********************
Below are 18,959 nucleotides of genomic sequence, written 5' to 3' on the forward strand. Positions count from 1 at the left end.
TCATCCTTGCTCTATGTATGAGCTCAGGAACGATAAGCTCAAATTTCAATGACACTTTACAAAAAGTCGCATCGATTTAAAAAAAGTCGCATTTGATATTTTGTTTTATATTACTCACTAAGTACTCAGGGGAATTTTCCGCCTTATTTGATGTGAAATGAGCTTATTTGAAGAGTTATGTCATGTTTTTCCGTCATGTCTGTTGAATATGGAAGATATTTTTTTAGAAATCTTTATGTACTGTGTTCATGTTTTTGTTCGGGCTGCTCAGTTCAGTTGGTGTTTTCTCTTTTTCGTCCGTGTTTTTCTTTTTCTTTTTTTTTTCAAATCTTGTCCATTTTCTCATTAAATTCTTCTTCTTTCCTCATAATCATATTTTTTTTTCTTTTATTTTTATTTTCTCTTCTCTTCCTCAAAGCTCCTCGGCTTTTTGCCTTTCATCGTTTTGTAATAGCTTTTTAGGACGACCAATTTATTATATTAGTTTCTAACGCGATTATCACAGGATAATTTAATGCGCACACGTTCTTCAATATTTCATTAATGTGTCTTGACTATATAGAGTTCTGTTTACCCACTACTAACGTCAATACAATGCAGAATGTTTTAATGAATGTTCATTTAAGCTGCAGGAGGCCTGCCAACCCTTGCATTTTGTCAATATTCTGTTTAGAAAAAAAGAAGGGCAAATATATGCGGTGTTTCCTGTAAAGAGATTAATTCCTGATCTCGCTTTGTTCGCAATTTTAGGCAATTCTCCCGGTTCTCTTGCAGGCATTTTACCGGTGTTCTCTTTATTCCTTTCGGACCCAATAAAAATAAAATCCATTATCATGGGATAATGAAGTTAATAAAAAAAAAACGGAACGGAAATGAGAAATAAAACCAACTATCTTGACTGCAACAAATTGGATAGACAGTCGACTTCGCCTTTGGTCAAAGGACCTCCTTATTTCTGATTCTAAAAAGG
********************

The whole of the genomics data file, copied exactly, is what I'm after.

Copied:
Below are 18,959 nucleotides of genomic sequence, written 5' to 3' on the forward strand. Positions count from 1 at the left end.
TCATCCTTGCTCTATGTATGAGCTCAGGAACGATAAGCTCAAATTTCAATGACACTTTACAAAAAGTCGCATCGATTTAAAAAAAGTCGCATTTGATATTTTGTTTTATATTACTCACTAAGTACTCAGGGGAATTTTCCGCCTTATTTGATGTGAAATGAGCTTATTTGAAGAGTTATGTCATGTTTTTCCGTCATGTCTGTTGAATATGGAAGATATTTTTTTAGAAATCTTTATGTACTGTGTTCATGTTTTTGTTCGGGCTGCTCAGTTCAGTTGGTGTTTTCTCTTTTTCGTCCGTGTTTTTCTTTTTCTTTTTTTTTTCAAATCTTGTCCATTTTCTCATTAAATTCTTCTTCTTTCCTCATAATCATATTTTTTTTTCTTTTATTTTTATTTTCTCTTCTCTTCCTCAAAGCTCCTCGGCTTTTTGCCTTTCATCGTTTTGTAATAGCTTTTTAGGACGACCAATTTATTATATTAGTTTCTAACGCGATTATCACAGGATAATTTAATGCGCACACGTTCTTCAATATTTCATTAATGTGTCTTGACTATATAGAGTTCTGTTTACCCACTACTAACGTCAATACAATGCAGAATGTTTTAATGAATGTTCATTTAAGCTGCAGGAGGCCTGCCAACCCTTGCATTTTGTCAATATTCTGTTTAGAAAAAAAGAAGGGCAAATATATGCGGTGTTTCCTGTAAAGAGATTAATTCCTGATCTCGCTTTGTTCGCAATTTTAGGCAATTCTCCCGGTTCTCTTGCAGGCATTTTACCGGTGTTCTCTTTATTCCTTTCGGACCCAATAAAAATAAAATCCATTATCATGGGATAATGAAGTTAATAAAAAAAAAACGGAACGGAAATGAGAAATAAAACCAACTATCTTGACTGCAACAAATTGGATAGACAGTCGACTTCGCCTTTGGTCAAAGGACCTCCTTATTTCTGATTCTAAAAAGG